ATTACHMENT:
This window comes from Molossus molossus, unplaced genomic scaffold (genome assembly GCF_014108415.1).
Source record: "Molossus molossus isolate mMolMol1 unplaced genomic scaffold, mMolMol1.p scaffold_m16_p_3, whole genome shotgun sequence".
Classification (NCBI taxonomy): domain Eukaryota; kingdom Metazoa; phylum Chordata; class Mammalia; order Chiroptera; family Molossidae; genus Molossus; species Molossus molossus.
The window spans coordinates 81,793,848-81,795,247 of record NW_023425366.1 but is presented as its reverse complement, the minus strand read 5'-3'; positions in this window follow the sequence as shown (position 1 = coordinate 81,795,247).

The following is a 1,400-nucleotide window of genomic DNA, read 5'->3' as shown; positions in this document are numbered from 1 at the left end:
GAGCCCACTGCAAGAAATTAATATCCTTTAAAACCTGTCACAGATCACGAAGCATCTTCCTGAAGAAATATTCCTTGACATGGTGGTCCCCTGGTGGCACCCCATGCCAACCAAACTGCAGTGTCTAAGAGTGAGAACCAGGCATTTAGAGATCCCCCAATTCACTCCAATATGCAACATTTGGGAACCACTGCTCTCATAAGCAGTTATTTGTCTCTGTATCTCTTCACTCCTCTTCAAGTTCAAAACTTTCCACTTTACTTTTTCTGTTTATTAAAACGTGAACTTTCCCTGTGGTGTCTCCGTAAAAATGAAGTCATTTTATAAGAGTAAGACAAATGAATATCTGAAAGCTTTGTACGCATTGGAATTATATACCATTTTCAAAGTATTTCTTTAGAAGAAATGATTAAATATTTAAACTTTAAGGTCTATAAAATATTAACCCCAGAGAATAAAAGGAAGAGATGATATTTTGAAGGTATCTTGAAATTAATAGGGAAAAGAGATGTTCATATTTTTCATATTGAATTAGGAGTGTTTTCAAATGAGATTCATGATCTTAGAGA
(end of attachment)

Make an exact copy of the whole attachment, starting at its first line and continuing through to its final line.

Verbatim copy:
This window comes from Molossus molossus, unplaced genomic scaffold (genome assembly GCF_014108415.1).
Source record: "Molossus molossus isolate mMolMol1 unplaced genomic scaffold, mMolMol1.p scaffold_m16_p_3, whole genome shotgun sequence".
Classification (NCBI taxonomy): domain Eukaryota; kingdom Metazoa; phylum Chordata; class Mammalia; order Chiroptera; family Molossidae; genus Molossus; species Molossus molossus.
The window spans coordinates 81,793,848-81,795,247 of record NW_023425366.1 but is presented as its reverse complement, the minus strand read 5'-3'; positions in this window follow the sequence as shown (position 1 = coordinate 81,795,247).

The following is a 1,400-nucleotide window of genomic DNA, read 5'->3' as shown; positions in this document are numbered from 1 at the left end:
GAGCCCACTGCAAGAAATTAATATCCTTTAAAACCTGTCACAGATCACGAAGCATCTTCCTGAAGAAATATTCCTTGACATGGTGGTCCCCTGGTGGCACCCCATGCCAACCAAACTGCAGTGTCTAAGAGTGAGAACCAGGCATTTAGAGATCCCCCAATTCACTCCAATATGCAACATTTGGGAACCACTGCTCTCATAAGCAGTTATTTGTCTCTGTATCTCTTCACTCCTCTTCAAGTTCAAAACTTTCCACTTTACTTTTTCTGTTTATTAAAACGTGAACTTTCCCTGTGGTGTCTCCGTAAAAATGAAGTCATTTTATAAGAGTAAGACAAATGAATATCTGAAAGCTTTGTACGCATTGGAATTATATACCATTTTCAAAGTATTTCTTTAGAAGAAATGATTAAATATTTAAACTTTAAGGTCTATAAAATATTAACCCCAGAGAATAAAAGGAAGAGATGATATTTTGAAGGTATCTTGAAATTAATAGGGAAAAGAGATGTTCATATTTTTCATATTGAATTAGGAGTGTTTTCAAATGAGATTCATGATCTTAGAGA